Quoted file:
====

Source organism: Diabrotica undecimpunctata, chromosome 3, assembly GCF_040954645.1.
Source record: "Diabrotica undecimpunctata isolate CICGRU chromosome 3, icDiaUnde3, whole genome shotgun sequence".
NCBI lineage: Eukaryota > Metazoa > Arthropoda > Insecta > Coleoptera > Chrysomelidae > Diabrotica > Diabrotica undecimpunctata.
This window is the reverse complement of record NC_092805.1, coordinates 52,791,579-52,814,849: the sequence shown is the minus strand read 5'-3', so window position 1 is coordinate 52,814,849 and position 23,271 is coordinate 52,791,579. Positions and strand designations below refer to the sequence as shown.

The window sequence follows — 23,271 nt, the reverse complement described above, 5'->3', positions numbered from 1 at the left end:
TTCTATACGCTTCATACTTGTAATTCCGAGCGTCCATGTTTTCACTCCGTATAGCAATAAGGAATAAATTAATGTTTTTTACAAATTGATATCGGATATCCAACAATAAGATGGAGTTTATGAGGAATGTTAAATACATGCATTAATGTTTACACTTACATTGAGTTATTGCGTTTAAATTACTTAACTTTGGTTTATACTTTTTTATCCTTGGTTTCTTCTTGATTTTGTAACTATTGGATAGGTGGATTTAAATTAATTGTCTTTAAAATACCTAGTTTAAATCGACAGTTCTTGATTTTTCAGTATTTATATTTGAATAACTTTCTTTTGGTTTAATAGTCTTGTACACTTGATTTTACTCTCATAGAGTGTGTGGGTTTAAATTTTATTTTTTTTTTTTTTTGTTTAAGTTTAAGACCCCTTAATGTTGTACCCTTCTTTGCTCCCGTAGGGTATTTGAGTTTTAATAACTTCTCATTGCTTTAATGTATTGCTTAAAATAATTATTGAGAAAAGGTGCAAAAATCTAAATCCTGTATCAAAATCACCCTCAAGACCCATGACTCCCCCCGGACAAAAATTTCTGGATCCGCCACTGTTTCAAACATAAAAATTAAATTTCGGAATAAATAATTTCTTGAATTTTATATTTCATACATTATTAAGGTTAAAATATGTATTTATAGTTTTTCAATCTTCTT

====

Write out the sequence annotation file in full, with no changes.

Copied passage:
Source organism: Diabrotica undecimpunctata, chromosome 3, assembly GCF_040954645.1.
Source record: "Diabrotica undecimpunctata isolate CICGRU chromosome 3, icDiaUnde3, whole genome shotgun sequence".
NCBI lineage: Eukaryota > Metazoa > Arthropoda > Insecta > Coleoptera > Chrysomelidae > Diabrotica > Diabrotica undecimpunctata.
This window is the reverse complement of record NC_092805.1, coordinates 52,791,579-52,814,849: the sequence shown is the minus strand read 5'-3', so window position 1 is coordinate 52,814,849 and position 23,271 is coordinate 52,791,579. Positions and strand designations below refer to the sequence as shown.

The window sequence follows — 23,271 nt, the reverse complement described above, 5'->3', positions numbered from 1 at the left end:
TTCTATACGCTTCATACTTGTAATTCCGAGCGTCCATGTTTTCACTCCGTATAGCAATAAGGAATAAATTAATGTTTTTTACAAATTGATATCGGATATCCAACAATAAGATGGAGTTTATGAGGAATGTTAAATACATGCATTAATGTTTACACTTACATTGAGTTATTGCGTTTAAATTACTTAACTTTGGTTTATACTTTTTTATCCTTGGTTTCTTCTTGATTTTGTAACTATTGGATAGGTGGATTTAAATTAATTGTCTTTAAAATACCTAGTTTAAATCGACAGTTCTTGATTTTTCAGTATTTATATTTGAATAACTTTCTTTTGGTTTAATAGTCTTGTACACTTGATTTTACTCTCATAGAGTGTGTGGGTTTAAATTTTATTTTTTTTTTTTTTTGTTTAAGTTTAAGACCCCTTAATGTTGTACCCTTCTTTGCTCCCGTAGGGTATTTGAGTTTTAATAACTTCTCATTGCTTTAATGTATTGCTTAAAATAATTATTGAGAAAAGGTGCAAAAATCTAAATCCTGTATCAAAATCACCCTCAAGACCCATGACTCCCCCCGGACAAAAATTTCTGGATCCGCCACTGTTTCAAACATAAAAATTAAATTTCGGAATAAATAATTTCTTGAATTTTATATTTCATACATTATTAAGGTTAAAATATGTATTTATAGTTTTTCAATCTTCTT